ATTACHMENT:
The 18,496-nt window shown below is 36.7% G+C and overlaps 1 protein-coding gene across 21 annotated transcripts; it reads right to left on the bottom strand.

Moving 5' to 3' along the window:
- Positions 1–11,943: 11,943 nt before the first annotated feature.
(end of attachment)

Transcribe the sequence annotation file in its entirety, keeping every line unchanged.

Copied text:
The 18,496-nt window shown below is 36.7% G+C and overlaps 1 protein-coding gene across 21 annotated transcripts; it reads right to left on the bottom strand.

Moving 5' to 3' along the window:
- Positions 1–11,943: 11,943 nt before the first annotated feature.